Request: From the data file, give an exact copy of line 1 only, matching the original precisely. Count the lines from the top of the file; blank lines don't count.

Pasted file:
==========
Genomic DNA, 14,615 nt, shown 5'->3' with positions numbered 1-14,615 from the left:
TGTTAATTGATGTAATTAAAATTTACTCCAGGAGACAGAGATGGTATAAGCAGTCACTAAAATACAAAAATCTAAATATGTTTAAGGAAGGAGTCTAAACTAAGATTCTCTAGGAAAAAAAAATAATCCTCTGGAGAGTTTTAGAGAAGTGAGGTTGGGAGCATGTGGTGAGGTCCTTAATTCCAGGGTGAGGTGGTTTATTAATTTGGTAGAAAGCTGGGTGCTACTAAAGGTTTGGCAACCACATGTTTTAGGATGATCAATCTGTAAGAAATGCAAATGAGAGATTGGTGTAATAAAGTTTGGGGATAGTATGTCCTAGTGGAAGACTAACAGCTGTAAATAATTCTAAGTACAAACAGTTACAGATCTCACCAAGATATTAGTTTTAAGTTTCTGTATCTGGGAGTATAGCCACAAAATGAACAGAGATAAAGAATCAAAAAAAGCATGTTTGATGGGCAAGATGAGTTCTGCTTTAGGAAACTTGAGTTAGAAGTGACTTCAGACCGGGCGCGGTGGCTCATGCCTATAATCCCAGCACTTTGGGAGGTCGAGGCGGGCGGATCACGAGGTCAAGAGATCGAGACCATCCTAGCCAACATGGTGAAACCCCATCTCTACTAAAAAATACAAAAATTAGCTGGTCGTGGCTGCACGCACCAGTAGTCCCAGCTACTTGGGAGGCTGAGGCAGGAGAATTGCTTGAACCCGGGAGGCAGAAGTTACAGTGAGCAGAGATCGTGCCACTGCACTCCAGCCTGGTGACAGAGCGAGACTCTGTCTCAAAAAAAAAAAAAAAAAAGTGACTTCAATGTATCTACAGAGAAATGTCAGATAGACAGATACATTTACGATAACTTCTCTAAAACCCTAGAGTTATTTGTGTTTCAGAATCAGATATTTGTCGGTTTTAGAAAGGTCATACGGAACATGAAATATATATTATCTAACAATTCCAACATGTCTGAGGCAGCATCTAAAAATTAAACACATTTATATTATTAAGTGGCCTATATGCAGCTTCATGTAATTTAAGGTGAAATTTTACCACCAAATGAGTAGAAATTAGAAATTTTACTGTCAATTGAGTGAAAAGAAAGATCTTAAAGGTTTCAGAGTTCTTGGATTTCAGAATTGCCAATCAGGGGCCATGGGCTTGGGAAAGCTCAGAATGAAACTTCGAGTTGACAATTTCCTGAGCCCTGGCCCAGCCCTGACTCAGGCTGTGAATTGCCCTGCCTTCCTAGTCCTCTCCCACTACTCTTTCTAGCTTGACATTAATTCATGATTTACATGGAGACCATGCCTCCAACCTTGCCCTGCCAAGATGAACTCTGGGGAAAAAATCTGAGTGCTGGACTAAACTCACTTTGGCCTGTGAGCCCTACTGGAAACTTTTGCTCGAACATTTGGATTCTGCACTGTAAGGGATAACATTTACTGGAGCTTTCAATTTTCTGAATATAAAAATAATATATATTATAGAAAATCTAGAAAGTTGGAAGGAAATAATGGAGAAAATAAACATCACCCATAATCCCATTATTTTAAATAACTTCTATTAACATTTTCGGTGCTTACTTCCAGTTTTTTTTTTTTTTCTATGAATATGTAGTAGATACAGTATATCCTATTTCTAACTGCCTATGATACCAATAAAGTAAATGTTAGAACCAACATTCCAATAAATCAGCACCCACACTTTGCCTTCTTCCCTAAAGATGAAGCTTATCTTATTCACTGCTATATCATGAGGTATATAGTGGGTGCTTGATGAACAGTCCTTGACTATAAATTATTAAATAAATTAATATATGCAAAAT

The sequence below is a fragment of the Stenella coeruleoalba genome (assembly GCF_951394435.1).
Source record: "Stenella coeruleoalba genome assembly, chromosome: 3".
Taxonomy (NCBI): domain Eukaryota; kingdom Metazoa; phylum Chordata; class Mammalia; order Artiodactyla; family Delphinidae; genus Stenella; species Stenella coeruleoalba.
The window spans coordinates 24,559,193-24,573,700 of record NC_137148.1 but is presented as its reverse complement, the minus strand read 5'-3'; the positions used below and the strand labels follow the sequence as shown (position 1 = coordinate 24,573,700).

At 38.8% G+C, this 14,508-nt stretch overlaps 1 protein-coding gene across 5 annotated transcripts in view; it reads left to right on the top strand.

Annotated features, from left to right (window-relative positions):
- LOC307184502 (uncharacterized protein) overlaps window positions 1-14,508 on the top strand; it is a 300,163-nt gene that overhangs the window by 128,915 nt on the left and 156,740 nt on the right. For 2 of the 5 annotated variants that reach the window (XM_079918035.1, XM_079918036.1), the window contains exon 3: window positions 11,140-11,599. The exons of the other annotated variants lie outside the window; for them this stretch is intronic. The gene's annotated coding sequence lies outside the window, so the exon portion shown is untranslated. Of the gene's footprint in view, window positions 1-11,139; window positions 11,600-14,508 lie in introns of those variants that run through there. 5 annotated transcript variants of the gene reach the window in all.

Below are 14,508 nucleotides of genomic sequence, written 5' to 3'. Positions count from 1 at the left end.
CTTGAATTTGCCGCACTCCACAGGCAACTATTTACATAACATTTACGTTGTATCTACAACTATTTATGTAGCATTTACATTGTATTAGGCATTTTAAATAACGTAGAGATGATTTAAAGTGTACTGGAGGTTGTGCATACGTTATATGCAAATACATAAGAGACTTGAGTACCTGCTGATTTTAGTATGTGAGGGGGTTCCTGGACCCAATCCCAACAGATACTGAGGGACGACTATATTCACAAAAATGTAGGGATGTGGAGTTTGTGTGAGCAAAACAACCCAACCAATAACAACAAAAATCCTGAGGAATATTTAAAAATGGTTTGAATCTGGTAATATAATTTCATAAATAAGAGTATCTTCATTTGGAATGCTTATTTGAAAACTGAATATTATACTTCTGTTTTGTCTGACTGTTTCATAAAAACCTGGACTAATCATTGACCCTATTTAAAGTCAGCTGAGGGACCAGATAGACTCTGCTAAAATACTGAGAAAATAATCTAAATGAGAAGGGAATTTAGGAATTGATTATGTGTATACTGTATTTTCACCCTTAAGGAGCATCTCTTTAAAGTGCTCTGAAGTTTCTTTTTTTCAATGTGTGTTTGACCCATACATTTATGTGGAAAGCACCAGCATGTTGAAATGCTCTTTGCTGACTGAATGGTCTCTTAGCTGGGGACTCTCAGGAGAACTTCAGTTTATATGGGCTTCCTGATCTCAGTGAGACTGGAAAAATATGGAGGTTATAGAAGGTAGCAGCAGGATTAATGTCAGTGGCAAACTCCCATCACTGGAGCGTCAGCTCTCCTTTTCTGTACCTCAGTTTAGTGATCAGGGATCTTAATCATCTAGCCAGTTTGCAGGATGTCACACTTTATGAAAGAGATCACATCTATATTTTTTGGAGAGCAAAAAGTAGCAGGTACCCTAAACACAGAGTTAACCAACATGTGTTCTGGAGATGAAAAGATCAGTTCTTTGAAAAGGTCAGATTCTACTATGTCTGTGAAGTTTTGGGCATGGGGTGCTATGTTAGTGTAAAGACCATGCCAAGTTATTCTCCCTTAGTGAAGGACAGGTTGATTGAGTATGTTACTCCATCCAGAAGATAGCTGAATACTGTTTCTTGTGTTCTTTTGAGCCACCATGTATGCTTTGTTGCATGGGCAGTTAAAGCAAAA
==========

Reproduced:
Genomic DNA, 14,615 nt, shown 5'->3' with positions numbered 1-14,615 from the left: